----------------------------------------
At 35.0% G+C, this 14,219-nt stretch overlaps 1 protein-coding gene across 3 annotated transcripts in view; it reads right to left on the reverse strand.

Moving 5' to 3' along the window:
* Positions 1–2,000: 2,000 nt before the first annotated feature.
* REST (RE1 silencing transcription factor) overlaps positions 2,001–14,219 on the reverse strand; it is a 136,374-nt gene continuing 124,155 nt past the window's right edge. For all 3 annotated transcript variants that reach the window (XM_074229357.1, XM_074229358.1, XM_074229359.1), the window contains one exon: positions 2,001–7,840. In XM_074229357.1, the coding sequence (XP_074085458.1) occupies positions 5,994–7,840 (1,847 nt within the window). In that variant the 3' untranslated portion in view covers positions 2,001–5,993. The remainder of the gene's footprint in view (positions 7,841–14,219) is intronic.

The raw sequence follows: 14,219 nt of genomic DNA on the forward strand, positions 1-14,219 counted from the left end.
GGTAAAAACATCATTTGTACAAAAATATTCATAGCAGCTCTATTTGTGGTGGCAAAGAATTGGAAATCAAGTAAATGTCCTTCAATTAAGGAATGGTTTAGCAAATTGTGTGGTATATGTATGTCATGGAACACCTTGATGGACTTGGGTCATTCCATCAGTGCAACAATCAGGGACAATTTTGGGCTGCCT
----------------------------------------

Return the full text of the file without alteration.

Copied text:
At 35.0% G+C, this 14,219-nt stretch overlaps 1 protein-coding gene across 3 annotated transcripts in view; it reads right to left on the reverse strand.

Moving 5' to 3' along the window:
* Positions 1–2,000: 2,000 nt before the first annotated feature.
* REST (RE1 silencing transcription factor) overlaps positions 2,001–14,219 on the reverse strand; it is a 136,374-nt gene continuing 124,155 nt past the window's right edge. For all 3 annotated transcript variants that reach the window (XM_074229357.1, XM_074229358.1, XM_074229359.1), the window contains one exon: positions 2,001–7,840. In XM_074229357.1, the coding sequence (XP_074085458.1) occupies positions 5,994–7,840 (1,847 nt within the window). In that variant the 3' untranslated portion in view covers positions 2,001–5,993. The remainder of the gene's footprint in view (positions 7,841–14,219) is intronic.

The raw sequence follows: 14,219 nt of genomic DNA on the forward strand, positions 1-14,219 counted from the left end.
GGTAAAAACATCATTTGTACAAAAATATTCATAGCAGCTCTATTTGTGGTGGCAAAGAATTGGAAATCAAGTAAATGTCCTTCAATTAAGGAATGGTTTAGCAAATTGTGTGGTATATGTATGTCATGGAACACCTTGATGGACTTGGGTCATTCCATCAGTGCAACAATCAGGGACAATTTTGGGCTGCCT